Sex hormones and weight changes in women

Some cancer treatments lower the amount of sex hormones in the body. Low levels of sex hormones can sometimes make you put on weight.

What are the sex hormones? 

Hormones are natural substances made by the glands of our hormone (endocrine) system. They are carried around our body in our bloodstream. The main female sex hormones are oestrogen and progesterone. The main male sex hormone is testosterone.

Sex hormones and weight changes

After the menopause Does hormone therapy for breast cancer cause weight gain the way that fat is distributed around the body changes. Extra weight tends to build up around the waist, rather than on the hips and buttocks. This change is caused by a drop in oestrogen levels.

But weight gain is usually caused by a combination of factors, including diet and exercise. You might notice a change in your body shape if treatment for cancer has put you into the menopause. Or if the treatment blocks the action of oestrogen.

Coping with weight changes

Changes in weight can affect your confidence and self esteem. Trying to make changes to your diet and starting or increasing exercise when you aren’t feeling at your best can be difficult.

Treatments for cancer, including hormone treatments can cause tiredness which may make exercising more difficult. And this can add to weight gain.

Menopausal symptoms, such as hot flushes and sweats, can also make it more difficult to cope. Talk to your doctor, dietitian, or specialist nurse about any problems you have.

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Weight changes and exercise

Changing your diet and being more physically active may help you to maintain your normal weight.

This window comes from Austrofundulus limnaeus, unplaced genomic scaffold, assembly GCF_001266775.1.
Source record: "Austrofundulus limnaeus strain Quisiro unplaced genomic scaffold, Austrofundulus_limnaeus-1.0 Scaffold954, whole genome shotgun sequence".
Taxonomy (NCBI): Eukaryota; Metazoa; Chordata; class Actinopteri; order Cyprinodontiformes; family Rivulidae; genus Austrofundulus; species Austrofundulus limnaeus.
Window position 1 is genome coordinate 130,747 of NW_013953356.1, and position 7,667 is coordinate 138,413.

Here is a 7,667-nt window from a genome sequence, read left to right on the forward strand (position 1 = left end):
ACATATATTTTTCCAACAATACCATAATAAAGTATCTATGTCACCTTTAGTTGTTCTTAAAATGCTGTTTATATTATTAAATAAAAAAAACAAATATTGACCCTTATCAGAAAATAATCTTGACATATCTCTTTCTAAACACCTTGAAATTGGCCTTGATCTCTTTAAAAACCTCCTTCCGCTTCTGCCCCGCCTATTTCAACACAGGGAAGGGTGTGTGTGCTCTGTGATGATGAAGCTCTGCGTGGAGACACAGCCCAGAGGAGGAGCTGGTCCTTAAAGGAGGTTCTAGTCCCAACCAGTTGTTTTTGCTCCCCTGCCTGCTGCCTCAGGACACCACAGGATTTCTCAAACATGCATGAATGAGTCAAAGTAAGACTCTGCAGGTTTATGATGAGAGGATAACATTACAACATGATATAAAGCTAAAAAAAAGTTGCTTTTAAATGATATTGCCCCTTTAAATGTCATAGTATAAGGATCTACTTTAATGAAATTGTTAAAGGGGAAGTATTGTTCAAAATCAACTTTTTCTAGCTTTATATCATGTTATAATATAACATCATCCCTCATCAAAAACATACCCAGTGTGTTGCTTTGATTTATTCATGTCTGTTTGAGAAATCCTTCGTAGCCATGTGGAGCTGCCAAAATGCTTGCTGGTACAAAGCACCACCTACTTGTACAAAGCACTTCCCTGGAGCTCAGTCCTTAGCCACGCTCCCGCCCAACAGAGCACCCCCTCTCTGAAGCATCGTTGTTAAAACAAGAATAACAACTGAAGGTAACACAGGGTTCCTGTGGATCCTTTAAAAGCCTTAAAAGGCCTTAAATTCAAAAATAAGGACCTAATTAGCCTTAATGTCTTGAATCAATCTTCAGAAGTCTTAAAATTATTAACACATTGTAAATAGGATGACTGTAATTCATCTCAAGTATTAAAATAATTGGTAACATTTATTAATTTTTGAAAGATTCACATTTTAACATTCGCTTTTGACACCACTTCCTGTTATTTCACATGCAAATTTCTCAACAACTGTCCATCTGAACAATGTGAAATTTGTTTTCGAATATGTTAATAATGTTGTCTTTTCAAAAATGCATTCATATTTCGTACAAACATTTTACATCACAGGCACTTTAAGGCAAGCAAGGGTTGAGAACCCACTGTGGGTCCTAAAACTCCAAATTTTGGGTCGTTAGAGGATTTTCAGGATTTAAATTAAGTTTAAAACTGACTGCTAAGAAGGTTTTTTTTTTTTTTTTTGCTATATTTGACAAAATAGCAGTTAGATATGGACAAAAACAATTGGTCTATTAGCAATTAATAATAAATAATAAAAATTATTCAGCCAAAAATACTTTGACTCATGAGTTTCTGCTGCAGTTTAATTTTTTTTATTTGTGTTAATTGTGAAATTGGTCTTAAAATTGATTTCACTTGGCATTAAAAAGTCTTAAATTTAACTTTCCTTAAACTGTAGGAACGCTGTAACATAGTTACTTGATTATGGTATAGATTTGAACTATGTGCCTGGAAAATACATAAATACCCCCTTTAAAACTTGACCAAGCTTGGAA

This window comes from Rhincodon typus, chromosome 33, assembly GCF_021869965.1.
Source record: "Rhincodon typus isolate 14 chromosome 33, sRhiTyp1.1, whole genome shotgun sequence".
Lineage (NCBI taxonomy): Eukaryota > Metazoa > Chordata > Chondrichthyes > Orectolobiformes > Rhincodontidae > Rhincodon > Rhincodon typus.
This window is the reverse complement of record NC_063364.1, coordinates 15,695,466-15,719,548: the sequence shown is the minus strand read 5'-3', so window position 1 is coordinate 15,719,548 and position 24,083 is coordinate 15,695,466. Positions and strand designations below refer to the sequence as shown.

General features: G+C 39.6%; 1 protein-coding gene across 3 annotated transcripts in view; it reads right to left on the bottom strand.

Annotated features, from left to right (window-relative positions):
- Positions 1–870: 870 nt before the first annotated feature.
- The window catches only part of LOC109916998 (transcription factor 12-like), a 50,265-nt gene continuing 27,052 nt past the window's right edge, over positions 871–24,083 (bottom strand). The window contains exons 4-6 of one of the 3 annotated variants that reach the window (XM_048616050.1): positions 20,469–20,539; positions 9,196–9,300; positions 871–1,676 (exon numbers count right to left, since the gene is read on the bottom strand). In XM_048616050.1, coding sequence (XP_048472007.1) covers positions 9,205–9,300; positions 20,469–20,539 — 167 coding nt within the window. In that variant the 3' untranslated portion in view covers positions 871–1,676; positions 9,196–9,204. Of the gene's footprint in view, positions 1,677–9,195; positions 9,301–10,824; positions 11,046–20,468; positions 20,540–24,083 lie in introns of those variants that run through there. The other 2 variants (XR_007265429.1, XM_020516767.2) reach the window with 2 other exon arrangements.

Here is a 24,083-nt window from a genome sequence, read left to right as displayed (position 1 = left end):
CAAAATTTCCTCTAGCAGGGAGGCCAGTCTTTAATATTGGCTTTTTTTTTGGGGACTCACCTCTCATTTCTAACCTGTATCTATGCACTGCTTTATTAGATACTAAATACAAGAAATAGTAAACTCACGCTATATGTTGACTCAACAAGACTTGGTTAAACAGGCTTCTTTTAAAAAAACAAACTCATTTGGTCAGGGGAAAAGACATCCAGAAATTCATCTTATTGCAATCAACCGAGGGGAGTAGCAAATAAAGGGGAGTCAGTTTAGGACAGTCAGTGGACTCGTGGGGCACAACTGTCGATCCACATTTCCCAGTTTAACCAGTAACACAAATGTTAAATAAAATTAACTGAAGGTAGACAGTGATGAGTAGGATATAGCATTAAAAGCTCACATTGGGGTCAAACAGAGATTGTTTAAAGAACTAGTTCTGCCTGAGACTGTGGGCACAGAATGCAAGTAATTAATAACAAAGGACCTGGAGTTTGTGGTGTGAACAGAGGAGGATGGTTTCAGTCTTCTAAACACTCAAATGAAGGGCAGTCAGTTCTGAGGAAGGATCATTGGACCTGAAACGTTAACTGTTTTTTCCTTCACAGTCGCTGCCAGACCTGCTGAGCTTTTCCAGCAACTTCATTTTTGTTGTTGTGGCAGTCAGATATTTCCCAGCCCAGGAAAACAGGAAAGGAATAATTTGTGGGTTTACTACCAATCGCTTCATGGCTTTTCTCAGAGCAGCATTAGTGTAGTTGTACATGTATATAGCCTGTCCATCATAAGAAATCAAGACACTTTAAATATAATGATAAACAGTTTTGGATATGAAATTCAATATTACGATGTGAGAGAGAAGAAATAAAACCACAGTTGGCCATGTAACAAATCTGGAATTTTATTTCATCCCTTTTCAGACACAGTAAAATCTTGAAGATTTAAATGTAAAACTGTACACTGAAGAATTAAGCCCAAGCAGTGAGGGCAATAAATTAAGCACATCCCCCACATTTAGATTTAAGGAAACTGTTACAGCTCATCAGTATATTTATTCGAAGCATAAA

Physical activity can help to maintain muscle strength, but it needs to be a combination of aerobic and resistance exercise.

Aerobic exercise is any exercise that makes your heart and lungs work faster. It helps provide more oxygen to the muscles, for example walking or gardening.

Resistance training includes weight training and swimming. You have to use your muscles to push against the weights or water, which helps to strengthen them.

Physical activity also helps to control your weight. You don’t have to go to the gym, you can build it into your life. For example, you could get off the bus at the stop before you need to. Or do some gardening or join a walking group. Some hospitals and health centers organise exercise sessions for cancer patients. Ask your specialist nurse if this is available.

The UK government and the World Cancer Research Fund (WCRF) have suggestions to help prevent cancer and other conditions. They say that all adults should try to do at least one of the following ways of exercising: 

  • 150 minutes of moderate intensity activity per week; for example, 30 minutes 5 times per week
  • 75 minutes of vigorous activity per week
  • Find out more exercise guidelines for cancer patients

Remember that everyone is different and exercise needs to be tailored to you. Take into account your fitness, diagnosis, and other factors that could affect safety. 

Your doctor may check your cholesterol and heart health before you start an exercise plan. This is important if you have conditions such as diabetes or you are overweight.

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Eating a balanced healthy diet can help you to maintain a healthy weight. It can also help you lose or put it on if you need to.

  • Find out more about how to enjoy a healthy diet

Bone health

Hormone treatment may lower your bone density, increasing the risk of fractures. Talk to your doctor if this could be a problem for you.

  • Read more about bone loss and sex hormones
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About the Author: Tung Chi